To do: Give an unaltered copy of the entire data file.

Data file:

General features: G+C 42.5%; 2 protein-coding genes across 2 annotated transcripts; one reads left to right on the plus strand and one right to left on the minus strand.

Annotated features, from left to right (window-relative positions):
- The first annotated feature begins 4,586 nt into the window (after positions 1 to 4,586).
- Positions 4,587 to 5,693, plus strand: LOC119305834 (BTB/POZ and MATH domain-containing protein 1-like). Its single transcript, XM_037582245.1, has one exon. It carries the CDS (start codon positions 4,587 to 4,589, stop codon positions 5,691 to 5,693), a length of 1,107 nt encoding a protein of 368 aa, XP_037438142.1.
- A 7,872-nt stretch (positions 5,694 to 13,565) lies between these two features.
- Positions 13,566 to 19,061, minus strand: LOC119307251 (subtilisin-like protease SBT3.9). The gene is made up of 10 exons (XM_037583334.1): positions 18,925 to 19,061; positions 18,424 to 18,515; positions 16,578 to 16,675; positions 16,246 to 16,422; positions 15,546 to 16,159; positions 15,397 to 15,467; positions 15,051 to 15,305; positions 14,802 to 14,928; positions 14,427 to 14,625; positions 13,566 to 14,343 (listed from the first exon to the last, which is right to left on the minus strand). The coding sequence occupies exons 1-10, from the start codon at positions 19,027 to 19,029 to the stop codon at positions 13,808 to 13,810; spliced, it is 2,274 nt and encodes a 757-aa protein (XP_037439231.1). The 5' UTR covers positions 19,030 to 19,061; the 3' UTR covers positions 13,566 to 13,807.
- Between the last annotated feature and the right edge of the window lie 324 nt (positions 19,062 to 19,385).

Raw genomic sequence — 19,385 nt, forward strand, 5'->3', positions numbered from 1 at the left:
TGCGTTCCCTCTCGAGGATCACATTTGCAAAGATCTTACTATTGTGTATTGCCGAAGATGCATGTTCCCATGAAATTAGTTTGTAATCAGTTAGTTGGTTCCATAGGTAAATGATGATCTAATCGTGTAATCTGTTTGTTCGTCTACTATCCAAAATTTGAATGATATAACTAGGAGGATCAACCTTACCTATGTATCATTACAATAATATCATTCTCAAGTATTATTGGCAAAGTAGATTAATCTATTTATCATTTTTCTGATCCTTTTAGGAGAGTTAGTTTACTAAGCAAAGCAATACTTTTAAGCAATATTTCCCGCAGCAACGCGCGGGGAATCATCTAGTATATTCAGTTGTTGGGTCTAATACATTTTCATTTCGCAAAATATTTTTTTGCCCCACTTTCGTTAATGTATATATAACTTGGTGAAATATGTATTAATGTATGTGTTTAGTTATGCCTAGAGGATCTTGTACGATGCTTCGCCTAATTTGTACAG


General features: G+C 42.5%; 2 protein-coding genes across 2 annotated transcripts; one reads left to right on the plus strand and one right to left on the minus strand.

Annotated features, from left to right (window-relative positions):
- The first annotated feature begins 4,586 nt into the window (after positions 1 to 4,586).
- Positions 4,587 to 5,693, plus strand: LOC119305834 (BTB/POZ and MATH domain-containing protein 1-like). Its single transcript, XM_037582245.1, has one exon. It carries the CDS (start codon positions 4,587 to 4,589, stop codon positions 5,691 to 5,693), a length of 1,107 nt encoding a protein of 368 aa, XP_037438142.1.
- A 7,872-nt stretch (positions 5,694 to 13,565) lies between these two features.
- Positions 13,566 to 19,061, minus strand: LOC119307251 (subtilisin-like protease SBT3.9). The gene is made up of 10 exons (XM_037583334.1): positions 18,925 to 19,061; positions 18,424 to 18,515; positions 16,578 to 16,675; positions 16,246 to 16,422; positions 15,546 to 16,159; positions 15,397 to 15,467; positions 15,051 to 15,305; positions 14,802 to 14,928; positions 14,427 to 14,625; positions 13,566 to 14,343 (listed from the first exon to the last, which is right to left on the minus strand). The coding sequence occupies exons 1-10, from the start codon at positions 19,027 to 19,029 to the stop codon at positions 13,808 to 13,810; spliced, it is 2,274 nt and encodes a 757-aa protein (XP_037439231.1). The 5' UTR covers positions 19,030 to 19,061; the 3' UTR covers positions 13,566 to 13,807.
- Between the last annotated feature and the right edge of the window lie 324 nt (positions 19,062 to 19,385).

Raw genomic sequence — 19,385 nt, forward strand, 5'->3', positions numbered from 1 at the left:
TGCGTTCCCTCTCGAGGATCACATTTGCAAAGATCTTACTATTGTGTATTGCCGAAGATGCATGTTCCCATGAAATTAGTTTGTAATCAGTTAGTTGGTTCCATAGGTAAATGATGATCTAATCGTGTAATCTGTTTGTTCGTCTACTATCCAAAATTTGAATGATATAACTAGGAGGATCAACCTTACCTATGTATCATTACAATAATATCATTCTCAAGTATTATTGGCAAAGTAGATTAATCTATTTATCATTTTTCTGATCCTTTTAGGAGAGTTAGTTTACTAAGCAAAGCAATACTTTTAAGCAATATTTCCCGCAGCAACGCGCGGGGAATCATCTAGTATATTCAGTTGTTGGGTCTAATACATTTTCATTTCGCAAAATATTTTTTTGCCCCACTTTCGTTAATGTATATATAACTTGGTGAAATATGTATTAATGTATGTGTTTAGTTATGCCTAGAGGATCTTGTACGATGCTTCGCCTAATTTGTACAG